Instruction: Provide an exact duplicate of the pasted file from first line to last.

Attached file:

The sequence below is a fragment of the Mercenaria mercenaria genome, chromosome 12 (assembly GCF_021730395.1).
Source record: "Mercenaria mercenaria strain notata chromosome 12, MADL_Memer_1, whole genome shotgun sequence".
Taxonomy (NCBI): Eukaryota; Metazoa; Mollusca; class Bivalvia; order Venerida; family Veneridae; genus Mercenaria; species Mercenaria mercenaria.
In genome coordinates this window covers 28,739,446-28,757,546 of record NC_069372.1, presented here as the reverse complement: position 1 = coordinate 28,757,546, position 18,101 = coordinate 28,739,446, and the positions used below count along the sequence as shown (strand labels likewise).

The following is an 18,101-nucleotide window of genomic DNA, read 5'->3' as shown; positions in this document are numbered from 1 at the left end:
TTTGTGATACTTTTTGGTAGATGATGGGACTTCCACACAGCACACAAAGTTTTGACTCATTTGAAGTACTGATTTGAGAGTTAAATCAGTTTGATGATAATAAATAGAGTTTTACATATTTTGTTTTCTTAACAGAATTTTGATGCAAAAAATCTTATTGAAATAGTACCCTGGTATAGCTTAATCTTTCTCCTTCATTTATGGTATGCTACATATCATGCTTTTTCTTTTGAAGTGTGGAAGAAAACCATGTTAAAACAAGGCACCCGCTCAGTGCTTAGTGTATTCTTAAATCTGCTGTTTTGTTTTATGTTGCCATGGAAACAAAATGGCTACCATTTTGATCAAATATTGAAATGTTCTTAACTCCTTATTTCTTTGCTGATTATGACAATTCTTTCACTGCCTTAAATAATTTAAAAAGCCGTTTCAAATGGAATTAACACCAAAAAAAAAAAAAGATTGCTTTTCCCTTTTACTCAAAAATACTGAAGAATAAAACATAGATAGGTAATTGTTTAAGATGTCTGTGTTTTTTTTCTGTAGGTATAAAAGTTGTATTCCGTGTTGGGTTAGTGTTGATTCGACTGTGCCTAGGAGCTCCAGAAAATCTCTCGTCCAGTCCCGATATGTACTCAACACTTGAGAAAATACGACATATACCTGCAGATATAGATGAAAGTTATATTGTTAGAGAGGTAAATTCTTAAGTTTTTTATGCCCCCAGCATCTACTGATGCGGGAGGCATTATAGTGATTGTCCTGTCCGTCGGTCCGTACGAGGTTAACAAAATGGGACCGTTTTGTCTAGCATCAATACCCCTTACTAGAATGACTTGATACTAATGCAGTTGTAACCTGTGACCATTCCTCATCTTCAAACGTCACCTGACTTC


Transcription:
The sequence below is a fragment of the Mercenaria mercenaria genome, chromosome 12 (assembly GCF_021730395.1).
Source record: "Mercenaria mercenaria strain notata chromosome 12, MADL_Memer_1, whole genome shotgun sequence".
Taxonomy (NCBI): Eukaryota; Metazoa; Mollusca; class Bivalvia; order Venerida; family Veneridae; genus Mercenaria; species Mercenaria mercenaria.
In genome coordinates this window covers 28,739,446-28,757,546 of record NC_069372.1, presented here as the reverse complement: position 1 = coordinate 28,757,546, position 18,101 = coordinate 28,739,446, and the positions used below count along the sequence as shown (strand labels likewise).

The following is an 18,101-nucleotide window of genomic DNA, read 5'->3' as shown; positions in this document are numbered from 1 at the left end:
TTTGTGATACTTTTTGGTAGATGATGGGACTTCCACACAGCACACAAAGTTTTGACTCATTTGAAGTACTGATTTGAGAGTTAAATCAGTTTGATGATAATAAATAGAGTTTTACATATTTTGTTTTCTTAACAGAATTTTGATGCAAAAAATCTTATTGAAATAGTACCCTGGTATAGCTTAATCTTTCTCCTTCATTTATGGTATGCTACATATCATGCTTTTTCTTTTGAAGTGTGGAAGAAAACCATGTTAAAACAAGGCACCCGCTCAGTGCTTAGTGTATTCTTAAATCTGCTGTTTTGTTTTATGTTGCCATGGAAACAAAATGGCTACCATTTTGATCAAATATTGAAATGTTCTTAACTCCTTATTTCTTTGCTGATTATGACAATTCTTTCACTGCCTTAAATAATTTAAAAAGCCGTTTCAAATGGAATTAACACCAAAAAAAAAAAAAGATTGCTTTTCCCTTTTACTCAAAAATACTGAAGAATAAAACATAGATAGGTAATTGTTTAAGATGTCTGTGTTTTTTTTCTGTAGGTATAAAAGTTGTATTCCGTGTTGGGTTAGTGTTGATTCGACTGTGCCTAGGAGCTCCAGAAAATCTCTCGTCCAGTCCCGATATGTACTCAACACTTGAGAAAATACGACATATACCTGCAGATATAGATGAAAGTTATATTGTTAGAGAGGTAAATTCTTAAGTTTTTTATGCCCCCAGCATCTACTGATGCGGGAGGCATTATAGTGATTGTCCTGTCCGTCGGTCCGTACGAGGTTAACAAAATGGGACCGTTTTGTCTAGCATCAATACCCCTTACTAGAATGACTTGATACTAATGCAGTTGTAACCTGTGACCATTCCTCATCTTCAAACGTCACCTGACTTC